Alex123 wrote: Even if brain alone is not sufficient for cognition, but as long as brain is REQUIRED for cognition, then when the brain ceases - so does the mind. How can rebirth occur then?
mind ceases, but not the awareness component of mind.
what is meant by "rebirth" needs some clarification.
It is not a continuation of mind. It is a re-emergence of awareness.
In the example of a tulku
("reincarnated lama") for example
it is not a matter of mind being somehow pulled out of one body and into another,
It is a matter of awareness
(rather what is referred to as primordial awareness, I think)
which is referred to as self-arisen
because it is self referential, self evident,
persisting as the bodies come and go
not much different from a sense of continuity that you have that feels like you are the same person today as you were yesterday, or that you were when you were 6 years old.
Awareness doesn't come or go. It's these meaty things we call bodies that keep showing up and leaving.
One doesn't need to find the cause of awareness because the simple fact of awareness cannot be refuted.
If anyone suggests that there is no such thing as awareness,
it would be ridiculous because then that suggestion would not even exist.
If somebody says there is no such thing as awareness
then they cannot verify that they even said it.
If they say that awareness is caused by physical matter
they cannot prove it because physical matter cannot be shown to be aware of its own awareness.
But awareness shouldn't be confused with mind or with thought.
In this meaning it is not the same as sensory awareness, which in fact relies on sensation.
Alex123 wrote: I don't get this. There is definite begining and the end. For example I've thought about this sentence at 11:12am and finished writing it it at 11:14.
No, you cannot find a definite point where 11:12 begins. Sure, You can see a crude reference to the keeping of time by looking at a digital clock and when the LED numbers show 11:12 you can say "see, there it is" but ultimately, no. Any second can be divided infinitely. Further, you cannot determine that a thought has arisen purely on its own without a predecessor. Even if you say "okay, I'm going to make my mind a blank and then when the buzzer goes off, I am going to write down the first thing that pops into my head" all that stuff is a precursor leading up to that "first thing".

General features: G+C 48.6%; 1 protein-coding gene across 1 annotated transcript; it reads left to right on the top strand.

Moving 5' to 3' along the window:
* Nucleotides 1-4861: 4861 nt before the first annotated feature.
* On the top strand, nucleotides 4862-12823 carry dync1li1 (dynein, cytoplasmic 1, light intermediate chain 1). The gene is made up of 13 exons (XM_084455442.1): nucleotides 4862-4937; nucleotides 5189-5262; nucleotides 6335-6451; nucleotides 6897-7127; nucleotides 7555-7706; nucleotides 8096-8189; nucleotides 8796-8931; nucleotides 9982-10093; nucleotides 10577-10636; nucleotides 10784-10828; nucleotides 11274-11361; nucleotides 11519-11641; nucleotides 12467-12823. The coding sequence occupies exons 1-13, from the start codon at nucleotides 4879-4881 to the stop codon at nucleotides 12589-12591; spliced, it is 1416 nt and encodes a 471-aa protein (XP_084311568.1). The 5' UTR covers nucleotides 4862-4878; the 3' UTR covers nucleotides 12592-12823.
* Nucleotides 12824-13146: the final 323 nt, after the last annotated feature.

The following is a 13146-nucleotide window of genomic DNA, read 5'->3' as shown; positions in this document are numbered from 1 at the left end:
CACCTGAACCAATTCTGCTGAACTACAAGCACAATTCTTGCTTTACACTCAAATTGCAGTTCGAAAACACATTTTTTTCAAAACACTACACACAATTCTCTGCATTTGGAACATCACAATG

As a sideline to this, the minutes and hours you mention are merely a device made up. A way of chopping up what after all might as well be one very long single moment. Outside of the mind, minutes and hours do not really occur. Before there was a planet Earth, nothing was light years away from anything, because there were no light years.
Alex123 wrote: Sense of Self, egoism, etc, is required trait for survival of the organism so that it could pass its genes for future generations.
Well, I believe in evolution. So, I am not sure that early micro organisms, from which we have evolved had what we would call Sense of Self, egoism, etc, but as I have suggested, basic awareness arising as mind
when coming into contact with phenomena.
At least, this is what Buddhists texts discuss, as subject and object, 12 links of dependent origination, and so on. Awareness responds to events and that response itself
is the arising of mind. Attachment to the notion of an actual self - and - other scenario results in the arising of deluded mind, because ultimately no 'self' can be located, and 'other" is empty of any "real' or finite essence. Awareness arising without delusion is Bodhi.
So, I don't think that on this point there is too much disagreement. It is precisely this sense of self and ego that perpetuates what is called samsara
Of course, in evolution there is also the matter of process of elimination. Those that don't have the right stuff for survival don't survive. hence, no day-glo polka dot zebras.